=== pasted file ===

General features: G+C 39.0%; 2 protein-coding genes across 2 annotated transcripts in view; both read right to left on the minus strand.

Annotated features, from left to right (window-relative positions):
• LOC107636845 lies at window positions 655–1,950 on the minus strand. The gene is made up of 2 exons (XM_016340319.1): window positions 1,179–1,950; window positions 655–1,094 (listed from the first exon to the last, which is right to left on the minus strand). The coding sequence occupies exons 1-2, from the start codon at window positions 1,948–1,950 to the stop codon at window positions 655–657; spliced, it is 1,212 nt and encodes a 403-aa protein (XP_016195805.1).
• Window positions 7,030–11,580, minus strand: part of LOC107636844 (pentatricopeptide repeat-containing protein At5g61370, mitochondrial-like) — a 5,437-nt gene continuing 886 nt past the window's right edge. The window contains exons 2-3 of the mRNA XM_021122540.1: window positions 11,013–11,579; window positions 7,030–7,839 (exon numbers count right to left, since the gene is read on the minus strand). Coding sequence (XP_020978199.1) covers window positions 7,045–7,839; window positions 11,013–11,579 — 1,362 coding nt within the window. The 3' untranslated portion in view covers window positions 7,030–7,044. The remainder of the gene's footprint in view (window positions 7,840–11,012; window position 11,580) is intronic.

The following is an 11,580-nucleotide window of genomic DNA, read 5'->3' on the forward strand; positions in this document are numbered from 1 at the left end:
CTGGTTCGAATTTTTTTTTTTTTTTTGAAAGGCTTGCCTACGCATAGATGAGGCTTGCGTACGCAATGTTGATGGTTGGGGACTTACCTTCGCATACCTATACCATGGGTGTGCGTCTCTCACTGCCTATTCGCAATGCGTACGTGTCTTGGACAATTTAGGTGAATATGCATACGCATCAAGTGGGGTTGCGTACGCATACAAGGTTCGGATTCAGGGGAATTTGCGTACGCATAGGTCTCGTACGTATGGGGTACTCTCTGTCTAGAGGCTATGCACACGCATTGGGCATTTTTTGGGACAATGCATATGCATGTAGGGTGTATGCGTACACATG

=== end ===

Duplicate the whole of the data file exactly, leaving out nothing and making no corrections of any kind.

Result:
General features: G+C 39.0%; 2 protein-coding genes across 2 annotated transcripts in view; both read right to left on the minus strand.

Annotated features, from left to right (window-relative positions):
• LOC107636845 lies at window positions 655–1,950 on the minus strand. The gene is made up of 2 exons (XM_016340319.1): window positions 1,179–1,950; window positions 655–1,094 (listed from the first exon to the last, which is right to left on the minus strand). The coding sequence occupies exons 1-2, from the start codon at window positions 1,948–1,950 to the stop codon at window positions 655–657; spliced, it is 1,212 nt and encodes a 403-aa protein (XP_016195805.1).
• Window positions 7,030–11,580, minus strand: part of LOC107636844 (pentatricopeptide repeat-containing protein At5g61370, mitochondrial-like) — a 5,437-nt gene continuing 886 nt past the window's right edge. The window contains exons 2-3 of the mRNA XM_021122540.1: window positions 11,013–11,579; window positions 7,030–7,839 (exon numbers count right to left, since the gene is read on the minus strand). Coding sequence (XP_020978199.1) covers window positions 7,045–7,839; window positions 11,013–11,579 — 1,362 coding nt within the window. The 3' untranslated portion in view covers window positions 7,030–7,044. The remainder of the gene's footprint in view (window positions 7,840–11,012; window position 11,580) is intronic.

The following is an 11,580-nucleotide window of genomic DNA, read 5'->3' on the forward strand; positions in this document are numbered from 1 at the left end:
CTGGTTCGAATTTTTTTTTTTTTTTTGAAAGGCTTGCCTACGCATAGATGAGGCTTGCGTACGCAATGTTGATGGTTGGGGACTTACCTTCGCATACCTATACCATGGGTGTGCGTCTCTCACTGCCTATTCGCAATGCGTACGTGTCTTGGACAATTTAGGTGAATATGCATACGCATCAAGTGGGGTTGCGTACGCATACAAGGTTCGGATTCAGGGGAATTTGCGTACGCATAGGTCTCGTACGTATGGGGTACTCTCTGTCTAGAGGCTATGCACACGCATTGGGCATTTTTTGGGACAATGCATATGCATGTAGGGTGTATGCGTACACATG